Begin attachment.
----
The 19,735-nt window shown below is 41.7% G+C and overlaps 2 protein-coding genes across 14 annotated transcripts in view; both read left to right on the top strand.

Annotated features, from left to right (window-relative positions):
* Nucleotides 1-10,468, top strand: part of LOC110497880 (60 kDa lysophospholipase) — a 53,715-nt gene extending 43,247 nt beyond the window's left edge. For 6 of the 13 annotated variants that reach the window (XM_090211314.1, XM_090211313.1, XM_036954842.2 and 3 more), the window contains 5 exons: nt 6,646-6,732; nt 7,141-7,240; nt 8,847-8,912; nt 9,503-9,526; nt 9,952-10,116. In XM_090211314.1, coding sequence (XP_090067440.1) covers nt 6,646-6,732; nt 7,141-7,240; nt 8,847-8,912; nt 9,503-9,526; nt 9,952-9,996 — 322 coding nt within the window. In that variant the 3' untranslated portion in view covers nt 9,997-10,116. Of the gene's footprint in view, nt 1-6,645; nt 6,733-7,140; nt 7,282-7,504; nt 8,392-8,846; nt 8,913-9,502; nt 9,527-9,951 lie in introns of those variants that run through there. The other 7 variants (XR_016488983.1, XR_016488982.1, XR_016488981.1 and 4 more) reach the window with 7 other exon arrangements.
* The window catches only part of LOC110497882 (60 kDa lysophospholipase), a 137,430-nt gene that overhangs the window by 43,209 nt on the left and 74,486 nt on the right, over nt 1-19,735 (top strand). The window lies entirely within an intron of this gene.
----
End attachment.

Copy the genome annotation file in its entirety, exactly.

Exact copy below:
The 19,735-nt window shown below is 41.7% G+C and overlaps 2 protein-coding genes across 14 annotated transcripts in view; both read left to right on the top strand.

Annotated features, from left to right (window-relative positions):
* Nucleotides 1-10,468, top strand: part of LOC110497880 (60 kDa lysophospholipase) — a 53,715-nt gene extending 43,247 nt beyond the window's left edge. For 6 of the 13 annotated variants that reach the window (XM_090211314.1, XM_090211313.1, XM_036954842.2 and 3 more), the window contains 5 exons: nt 6,646-6,732; nt 7,141-7,240; nt 8,847-8,912; nt 9,503-9,526; nt 9,952-10,116. In XM_090211314.1, coding sequence (XP_090067440.1) covers nt 6,646-6,732; nt 7,141-7,240; nt 8,847-8,912; nt 9,503-9,526; nt 9,952-9,996 — 322 coding nt within the window. In that variant the 3' untranslated portion in view covers nt 9,997-10,116. Of the gene's footprint in view, nt 1-6,645; nt 6,733-7,140; nt 7,282-7,504; nt 8,392-8,846; nt 8,913-9,502; nt 9,527-9,951 lie in introns of those variants that run through there. The other 7 variants (XR_016488983.1, XR_016488982.1, XR_016488981.1 and 4 more) reach the window with 7 other exon arrangements.
* The window catches only part of LOC110497882 (60 kDa lysophospholipase), a 137,430-nt gene that overhangs the window by 43,209 nt on the left and 74,486 nt on the right, over nt 1-19,735 (top strand). The window lies entirely within an intron of this gene.